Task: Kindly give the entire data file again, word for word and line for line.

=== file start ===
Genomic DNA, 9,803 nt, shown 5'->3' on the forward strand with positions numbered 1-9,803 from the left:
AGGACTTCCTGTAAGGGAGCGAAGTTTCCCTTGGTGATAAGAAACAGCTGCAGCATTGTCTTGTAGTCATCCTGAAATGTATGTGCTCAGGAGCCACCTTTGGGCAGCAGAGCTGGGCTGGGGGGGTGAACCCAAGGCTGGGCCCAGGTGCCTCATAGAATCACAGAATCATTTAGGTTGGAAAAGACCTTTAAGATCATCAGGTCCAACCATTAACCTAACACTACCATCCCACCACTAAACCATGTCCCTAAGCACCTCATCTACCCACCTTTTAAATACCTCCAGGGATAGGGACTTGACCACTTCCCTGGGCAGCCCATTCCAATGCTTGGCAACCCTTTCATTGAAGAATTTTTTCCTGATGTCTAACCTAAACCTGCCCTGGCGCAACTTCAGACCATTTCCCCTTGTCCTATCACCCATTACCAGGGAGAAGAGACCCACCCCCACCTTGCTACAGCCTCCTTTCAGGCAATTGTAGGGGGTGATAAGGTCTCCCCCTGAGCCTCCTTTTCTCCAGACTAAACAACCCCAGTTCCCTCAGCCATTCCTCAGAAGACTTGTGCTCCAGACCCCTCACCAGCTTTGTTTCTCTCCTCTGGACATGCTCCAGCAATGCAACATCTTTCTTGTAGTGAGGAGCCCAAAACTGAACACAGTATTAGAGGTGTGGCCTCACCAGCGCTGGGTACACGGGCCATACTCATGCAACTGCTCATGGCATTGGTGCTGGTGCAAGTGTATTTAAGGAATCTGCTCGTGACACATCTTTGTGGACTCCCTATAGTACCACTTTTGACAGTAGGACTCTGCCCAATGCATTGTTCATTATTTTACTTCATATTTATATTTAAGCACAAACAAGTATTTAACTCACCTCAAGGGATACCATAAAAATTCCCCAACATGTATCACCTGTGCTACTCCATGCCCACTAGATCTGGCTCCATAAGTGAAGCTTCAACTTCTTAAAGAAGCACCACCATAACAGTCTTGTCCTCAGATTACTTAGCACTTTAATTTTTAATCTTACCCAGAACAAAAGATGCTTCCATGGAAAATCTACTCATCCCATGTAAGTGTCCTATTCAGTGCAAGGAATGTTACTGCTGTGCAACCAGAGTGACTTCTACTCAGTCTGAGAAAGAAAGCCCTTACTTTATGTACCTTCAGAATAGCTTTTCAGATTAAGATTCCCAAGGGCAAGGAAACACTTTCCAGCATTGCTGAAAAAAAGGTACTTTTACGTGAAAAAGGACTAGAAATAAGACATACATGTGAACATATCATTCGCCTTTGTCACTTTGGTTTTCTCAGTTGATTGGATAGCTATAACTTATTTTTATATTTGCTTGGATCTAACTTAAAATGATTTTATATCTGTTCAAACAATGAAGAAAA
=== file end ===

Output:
Genomic DNA, 9,803 nt, shown 5'->3' on the forward strand with positions numbered 1-9,803 from the left:
AGGACTTCCTGTAAGGGAGCGAAGTTTCCCTTGGTGATAAGAAACAGCTGCAGCATTGTCTTGTAGTCATCCTGAAATGTATGTGCTCAGGAGCCACCTTTGGGCAGCAGAGCTGGGCTGGGGGGGTGAACCCAAGGCTGGGCCCAGGTGCCTCATAGAATCACAGAATCATTTAGGTTGGAAAAGACCTTTAAGATCATCAGGTCCAACCATTAACCTAACACTACCATCCCACCACTAAACCATGTCCCTAAGCACCTCATCTACCCACCTTTTAAATACCTCCAGGGATAGGGACTTGACCACTTCCCTGGGCAGCCCATTCCAATGCTTGGCAACCCTTTCATTGAAGAATTTTTTCCTGATGTCTAACCTAAACCTGCCCTGGCGCAACTTCAGACCATTTCCCCTTGTCCTATCACCCATTACCAGGGAGAAGAGACCCACCCCCACCTTGCTACAGCCTCCTTTCAGGCAATTGTAGGGGGTGATAAGGTCTCCCCCTGAGCCTCCTTTTCTCCAGACTAAACAACCCCAGTTCCCTCAGCCATTCCTCAGAAGACTTGTGCTCCAGACCCCTCACCAGCTTTGTTTCTCTCCTCTGGACATGCTCCAGCAATGCAACATCTTTCTTGTAGTGAGGAGCCCAAAACTGAACACAGTATTAGAGGTGTGGCCTCACCAGCGCTGGGTACACGGGCCATACTCATGCAACTGCTCATGGCATTGGTGCTGGTGCAAGTGTATTTAAGGAATCTGCTCGTGACACATCTTTGTGGACTCCCTATAGTACCACTTTTGACAGTAGGACTCTGCCCAATGCATTGTTCATTATTTTACTTCATATTTATATTTAAGCACAAACAAGTATTTAACTCACCTCAAGGGATACCATAAAAATTCCCCAACATGTATCACCTGTGCTACTCCATGCCCACTAGATCTGGCTCCATAAGTGAAGCTTCAACTTCTTAAAGAAGCACCACCATAACAGTCTTGTCCTCAGATTACTTAGCACTTTAATTTTTAATCTTACCCAGAACAAAAGATGCTTCCATGGAAAATCTACTCATCCCATGTAAGTGTCCTATTCAGTGCAAGGAATGTTACTGCTGTGCAACCAGAGTGACTTCTACTCAGTCTGAGAAAGAAAGCCCTTACTTTATGTACCTTCAGAATAGCTTTTCAGATTAAGATTCCCAAGGGCAAGGAAACACTTTCCAGCATTGCTGAAAAAAAGGTACTTTTACGTGAAAAAGGACTAGAAATAAGACATACATGTGAACATATCATTCGCCTTTGTCACTTTGGTTTTCTCAGTTGATTGGATAGCTATAACTTATTTTTATATTTGCTTGGATCTAACTTAAAATGATTTTATATCTGTTCAAACAATGAAGAAAA